Marc Vincenz

The Absurd Self Looking Both Ways at Once | Inventing Nightlife
December 17, 2016 Vincenz Marc

The Absurd Self Looking Both Ways at Once

 

Plato said the world is divided into a world

of being and a world of becoming.

 

Ecclesiastes, pessimist as he was,

said there was nothing new under the sun.

 

Hume started a revolution, declaring:

“When I enter most intimately

 

into what I call my self, I always stumble upon

some intimate perception or other.”

 

Sartre stated that man has no self.

What he thinks about himself is created

 

from the gaze of others. Jung’s unconscious

has been haunting us as long as we remember.

 

Where are the hidden powers? And how

do you penetrate reality in the manner of X-rays?

 

In 1600 Jacob Boeheme thought he looked onto

the deepest foundations of matter …

 

Who ignores everything but

moving shadows—like the frog?

 

Wire the mind to rejoin the Othermind

and live in two worlds at once,

 

embalmed in thought forms and words:

a cup of consciousness, a flood of light,

 

a sense of one-ment where the new world has no sides,

no up or down—it is necessary to describe

 

it all at once, or not at all—it is impossible

to illuminate one side and then another,

 

for in moments, the other side

will become some other and thus the world

 

can never be fully measured (yet in the bell

there is a word that sings through the life of time).

 

Is this the world of complicated mathematical

relations where the objective and subjective

 

change positions indeterminately?

In such a vision of infinite meaning

 

can each ‘I’ raise a multitude of insights, rendering

its intention—.Where is all the adventure in this indecision?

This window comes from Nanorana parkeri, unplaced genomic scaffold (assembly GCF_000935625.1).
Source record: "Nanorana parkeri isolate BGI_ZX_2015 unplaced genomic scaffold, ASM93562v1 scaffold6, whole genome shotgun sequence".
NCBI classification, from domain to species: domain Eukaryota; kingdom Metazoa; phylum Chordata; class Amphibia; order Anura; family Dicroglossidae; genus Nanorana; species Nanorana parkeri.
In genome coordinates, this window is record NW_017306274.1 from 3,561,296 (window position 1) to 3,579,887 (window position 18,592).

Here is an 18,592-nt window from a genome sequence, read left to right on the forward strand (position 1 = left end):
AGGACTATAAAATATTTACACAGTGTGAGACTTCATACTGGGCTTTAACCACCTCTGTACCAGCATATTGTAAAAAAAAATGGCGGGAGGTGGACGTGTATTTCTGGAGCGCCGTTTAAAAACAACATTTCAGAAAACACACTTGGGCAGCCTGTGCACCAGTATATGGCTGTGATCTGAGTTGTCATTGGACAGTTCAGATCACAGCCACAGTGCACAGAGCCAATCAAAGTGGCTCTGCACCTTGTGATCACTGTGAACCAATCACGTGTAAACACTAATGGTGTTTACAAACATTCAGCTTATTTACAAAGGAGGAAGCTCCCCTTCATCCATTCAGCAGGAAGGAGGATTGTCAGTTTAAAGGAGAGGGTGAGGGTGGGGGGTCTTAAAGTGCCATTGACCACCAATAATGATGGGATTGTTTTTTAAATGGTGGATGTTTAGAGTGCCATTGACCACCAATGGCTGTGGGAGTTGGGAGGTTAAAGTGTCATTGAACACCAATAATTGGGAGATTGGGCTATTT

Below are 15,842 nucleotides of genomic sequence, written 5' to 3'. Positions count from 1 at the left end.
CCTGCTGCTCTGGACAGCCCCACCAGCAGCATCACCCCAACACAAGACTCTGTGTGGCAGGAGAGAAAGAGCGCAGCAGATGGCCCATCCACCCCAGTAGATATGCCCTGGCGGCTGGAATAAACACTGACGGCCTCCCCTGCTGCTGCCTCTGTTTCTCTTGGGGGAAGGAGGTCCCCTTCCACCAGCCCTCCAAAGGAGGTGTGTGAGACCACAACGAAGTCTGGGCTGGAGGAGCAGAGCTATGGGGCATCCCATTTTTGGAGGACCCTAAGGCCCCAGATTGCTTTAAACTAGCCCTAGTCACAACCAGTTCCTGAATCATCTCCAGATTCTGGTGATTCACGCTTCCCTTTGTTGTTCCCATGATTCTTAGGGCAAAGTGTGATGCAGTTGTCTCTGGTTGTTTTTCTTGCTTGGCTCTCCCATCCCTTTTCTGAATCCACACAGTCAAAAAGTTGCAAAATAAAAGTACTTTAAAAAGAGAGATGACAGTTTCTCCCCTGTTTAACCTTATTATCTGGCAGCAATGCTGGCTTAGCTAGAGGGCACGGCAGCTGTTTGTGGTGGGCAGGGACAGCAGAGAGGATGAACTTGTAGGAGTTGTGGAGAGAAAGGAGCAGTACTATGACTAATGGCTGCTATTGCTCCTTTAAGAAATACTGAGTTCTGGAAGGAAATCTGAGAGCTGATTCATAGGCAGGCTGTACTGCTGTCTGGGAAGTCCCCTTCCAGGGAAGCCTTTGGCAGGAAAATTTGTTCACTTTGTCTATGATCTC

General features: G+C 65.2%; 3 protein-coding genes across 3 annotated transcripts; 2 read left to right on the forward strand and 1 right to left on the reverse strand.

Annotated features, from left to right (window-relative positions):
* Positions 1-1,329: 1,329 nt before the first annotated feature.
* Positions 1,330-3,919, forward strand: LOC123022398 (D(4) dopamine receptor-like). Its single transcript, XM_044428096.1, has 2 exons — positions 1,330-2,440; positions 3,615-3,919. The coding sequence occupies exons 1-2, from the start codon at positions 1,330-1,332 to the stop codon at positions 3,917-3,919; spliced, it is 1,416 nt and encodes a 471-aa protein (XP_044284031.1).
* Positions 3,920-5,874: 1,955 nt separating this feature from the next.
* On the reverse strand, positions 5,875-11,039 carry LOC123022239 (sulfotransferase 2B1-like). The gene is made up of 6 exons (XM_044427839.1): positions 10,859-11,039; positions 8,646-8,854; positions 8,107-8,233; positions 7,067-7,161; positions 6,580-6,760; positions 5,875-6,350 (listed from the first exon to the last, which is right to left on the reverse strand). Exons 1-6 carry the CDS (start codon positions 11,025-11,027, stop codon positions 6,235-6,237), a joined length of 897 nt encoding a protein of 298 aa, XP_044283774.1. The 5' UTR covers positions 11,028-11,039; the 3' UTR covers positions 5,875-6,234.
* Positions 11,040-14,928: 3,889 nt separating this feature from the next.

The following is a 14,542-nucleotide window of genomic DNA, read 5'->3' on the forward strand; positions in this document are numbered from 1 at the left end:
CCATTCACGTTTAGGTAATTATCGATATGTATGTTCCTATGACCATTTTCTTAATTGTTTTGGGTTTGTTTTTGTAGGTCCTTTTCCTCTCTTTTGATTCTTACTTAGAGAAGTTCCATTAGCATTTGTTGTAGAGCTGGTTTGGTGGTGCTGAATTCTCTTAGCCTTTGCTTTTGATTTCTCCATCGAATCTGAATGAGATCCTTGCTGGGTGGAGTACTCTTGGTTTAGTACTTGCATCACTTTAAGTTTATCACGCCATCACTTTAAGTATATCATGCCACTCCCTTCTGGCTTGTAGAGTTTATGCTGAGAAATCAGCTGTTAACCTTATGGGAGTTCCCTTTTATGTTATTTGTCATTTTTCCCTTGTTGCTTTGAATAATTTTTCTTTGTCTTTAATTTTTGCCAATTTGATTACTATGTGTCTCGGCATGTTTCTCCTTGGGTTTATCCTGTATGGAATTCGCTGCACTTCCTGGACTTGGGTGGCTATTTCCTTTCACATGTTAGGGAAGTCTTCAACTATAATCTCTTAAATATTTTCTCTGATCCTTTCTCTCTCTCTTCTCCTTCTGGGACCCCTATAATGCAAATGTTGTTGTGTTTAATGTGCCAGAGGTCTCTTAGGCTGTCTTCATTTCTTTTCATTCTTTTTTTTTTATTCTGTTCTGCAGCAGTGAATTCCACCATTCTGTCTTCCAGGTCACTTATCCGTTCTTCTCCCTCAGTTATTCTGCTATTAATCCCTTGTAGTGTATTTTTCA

To awaken in the creaky, wooden, soundless,

soulless world. Reality dribbling through fingers,

 

a cupped handful of wine. Should not a line

take an infinite amount of time to draw?

 

And how long does twelve o’clock last for?

Just ask the people inside my head

 

where Yeats’ old mill of the mind

consumes its rag and bone—

 

or like the Buddha, untie the knots

inside the mind energizing the perceptions,

 

reaching for the banana outside the cage, enlarging

reality pulse by pulse. Is it then the other self

 

materializes? When a soul is a spirit in abeyance

of tongues never muttered.

 

Understand this is an astral double-ensemble,

a doppelganger, where élans’ vital fires trickle

 

into an energy of delight, or the feedback loop

of a vicious circle where primal perception simply ignites.

 

 

 

Inventing Nightlife

 

To realize you are

the metaphor, just as

the world is the image,

 

and the soul, submerged,

the other side of Nature.

 

To realize that every surface

contains the potential

for a glimpse into the past,

 

or that ghost of your own

potential as you move back

 

into the rock. That is,

to enter the cave

of the mind and seek

 

oneself before birth, to scour

the earth for the seeds

 

of the narrative

and to find that great

second chance.

Marc Vincenz is a poet, translator and novelist. He is the author of eleven books of poetry; his latest are The Syndicate of Water & Light, Leaning into the Infinite, and Here Comes the Nightdust. His latest work of translation is Unexpected Development (White Pine Press, 2018), by prize-winning Swiss novelist, poet and playwright Klaus Merz. His work has received fellowships and grants from the Swiss Arts Council, the Literary Colloquium Berlin, the National Endowment for the Arts, and the Witter Bynner Foundation for Poetry